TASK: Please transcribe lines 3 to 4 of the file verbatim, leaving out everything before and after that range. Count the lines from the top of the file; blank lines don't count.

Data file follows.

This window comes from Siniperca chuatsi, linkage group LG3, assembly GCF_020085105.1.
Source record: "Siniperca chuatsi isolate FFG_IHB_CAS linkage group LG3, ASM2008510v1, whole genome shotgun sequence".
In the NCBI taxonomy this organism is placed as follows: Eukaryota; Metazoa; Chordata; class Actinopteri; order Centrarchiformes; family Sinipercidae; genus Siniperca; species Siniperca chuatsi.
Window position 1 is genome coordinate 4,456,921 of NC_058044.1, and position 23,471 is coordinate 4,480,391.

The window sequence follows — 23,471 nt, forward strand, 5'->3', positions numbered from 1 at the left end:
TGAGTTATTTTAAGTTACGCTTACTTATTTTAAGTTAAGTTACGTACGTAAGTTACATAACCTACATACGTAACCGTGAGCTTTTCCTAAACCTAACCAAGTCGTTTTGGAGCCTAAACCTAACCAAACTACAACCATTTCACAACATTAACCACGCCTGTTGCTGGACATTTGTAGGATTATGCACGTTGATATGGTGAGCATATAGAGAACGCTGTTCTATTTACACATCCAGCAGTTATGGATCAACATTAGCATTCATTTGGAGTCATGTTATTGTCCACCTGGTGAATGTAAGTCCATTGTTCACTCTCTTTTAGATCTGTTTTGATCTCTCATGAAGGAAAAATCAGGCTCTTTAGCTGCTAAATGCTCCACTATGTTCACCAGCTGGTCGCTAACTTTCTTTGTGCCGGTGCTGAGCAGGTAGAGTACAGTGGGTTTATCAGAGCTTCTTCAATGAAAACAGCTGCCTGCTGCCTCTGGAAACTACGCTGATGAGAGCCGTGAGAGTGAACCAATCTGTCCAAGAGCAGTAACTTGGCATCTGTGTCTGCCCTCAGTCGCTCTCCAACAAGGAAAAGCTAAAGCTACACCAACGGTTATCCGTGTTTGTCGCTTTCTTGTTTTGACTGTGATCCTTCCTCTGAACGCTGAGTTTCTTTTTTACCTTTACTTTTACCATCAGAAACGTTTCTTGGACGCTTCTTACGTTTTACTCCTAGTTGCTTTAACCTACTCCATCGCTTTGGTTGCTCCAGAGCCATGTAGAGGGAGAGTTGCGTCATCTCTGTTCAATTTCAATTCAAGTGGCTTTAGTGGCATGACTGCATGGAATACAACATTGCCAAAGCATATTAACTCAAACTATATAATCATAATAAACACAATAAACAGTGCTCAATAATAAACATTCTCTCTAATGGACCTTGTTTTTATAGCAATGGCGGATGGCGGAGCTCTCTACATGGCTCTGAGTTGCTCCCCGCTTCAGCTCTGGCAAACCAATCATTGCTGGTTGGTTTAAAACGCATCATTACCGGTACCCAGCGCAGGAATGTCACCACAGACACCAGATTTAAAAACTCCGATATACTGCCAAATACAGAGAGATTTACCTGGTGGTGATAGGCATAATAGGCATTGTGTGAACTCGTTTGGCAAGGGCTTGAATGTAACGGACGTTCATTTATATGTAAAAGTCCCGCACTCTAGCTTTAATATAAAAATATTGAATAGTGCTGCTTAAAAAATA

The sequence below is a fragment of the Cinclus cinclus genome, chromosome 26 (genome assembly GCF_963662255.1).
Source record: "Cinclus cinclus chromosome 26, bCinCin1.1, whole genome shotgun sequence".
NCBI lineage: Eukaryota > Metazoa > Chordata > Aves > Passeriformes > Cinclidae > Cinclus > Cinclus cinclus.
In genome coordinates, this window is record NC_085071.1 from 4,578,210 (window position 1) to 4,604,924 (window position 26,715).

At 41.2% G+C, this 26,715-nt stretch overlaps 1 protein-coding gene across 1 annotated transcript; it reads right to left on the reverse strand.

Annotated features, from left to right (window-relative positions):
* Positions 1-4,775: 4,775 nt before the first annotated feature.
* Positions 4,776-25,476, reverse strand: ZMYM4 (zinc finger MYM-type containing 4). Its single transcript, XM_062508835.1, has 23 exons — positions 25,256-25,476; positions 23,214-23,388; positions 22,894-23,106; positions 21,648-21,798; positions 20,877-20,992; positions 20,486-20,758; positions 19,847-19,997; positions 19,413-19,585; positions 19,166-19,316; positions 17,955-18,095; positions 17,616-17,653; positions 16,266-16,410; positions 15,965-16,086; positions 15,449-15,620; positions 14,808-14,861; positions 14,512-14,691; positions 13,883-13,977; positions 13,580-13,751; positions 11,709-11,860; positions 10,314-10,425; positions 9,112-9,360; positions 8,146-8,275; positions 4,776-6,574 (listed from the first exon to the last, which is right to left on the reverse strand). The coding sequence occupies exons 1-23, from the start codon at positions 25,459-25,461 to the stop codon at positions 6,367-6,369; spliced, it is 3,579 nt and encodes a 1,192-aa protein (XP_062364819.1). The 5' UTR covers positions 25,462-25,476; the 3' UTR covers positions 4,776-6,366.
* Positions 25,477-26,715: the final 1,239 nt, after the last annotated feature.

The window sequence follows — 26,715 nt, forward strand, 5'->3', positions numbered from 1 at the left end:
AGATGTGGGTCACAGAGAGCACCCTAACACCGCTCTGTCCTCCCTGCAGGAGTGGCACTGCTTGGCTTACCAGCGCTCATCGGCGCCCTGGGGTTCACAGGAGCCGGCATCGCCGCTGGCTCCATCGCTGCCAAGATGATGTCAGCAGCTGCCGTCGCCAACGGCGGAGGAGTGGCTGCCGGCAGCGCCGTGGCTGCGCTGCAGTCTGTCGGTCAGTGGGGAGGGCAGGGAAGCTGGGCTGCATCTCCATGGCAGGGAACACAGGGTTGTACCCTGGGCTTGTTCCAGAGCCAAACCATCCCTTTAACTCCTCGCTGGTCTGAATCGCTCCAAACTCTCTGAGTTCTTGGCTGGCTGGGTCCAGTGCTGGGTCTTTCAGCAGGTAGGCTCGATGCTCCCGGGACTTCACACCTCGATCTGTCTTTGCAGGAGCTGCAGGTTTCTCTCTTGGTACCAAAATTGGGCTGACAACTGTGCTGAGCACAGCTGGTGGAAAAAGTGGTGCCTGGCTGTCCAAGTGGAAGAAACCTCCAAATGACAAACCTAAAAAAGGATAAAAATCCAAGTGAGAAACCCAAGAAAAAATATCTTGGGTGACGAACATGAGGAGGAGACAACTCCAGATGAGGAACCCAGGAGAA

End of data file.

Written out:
In the NCBI taxonomy this organism is placed as follows: Eukaryota; Metazoa; Chordata; class Actinopteri; order Centrarchiformes; family Sinipercidae; genus Siniperca; species Siniperca chuatsi.
Window position 1 is genome coordinate 4,456,921 of NC_058044.1, and position 23,471 is coordinate 4,480,391.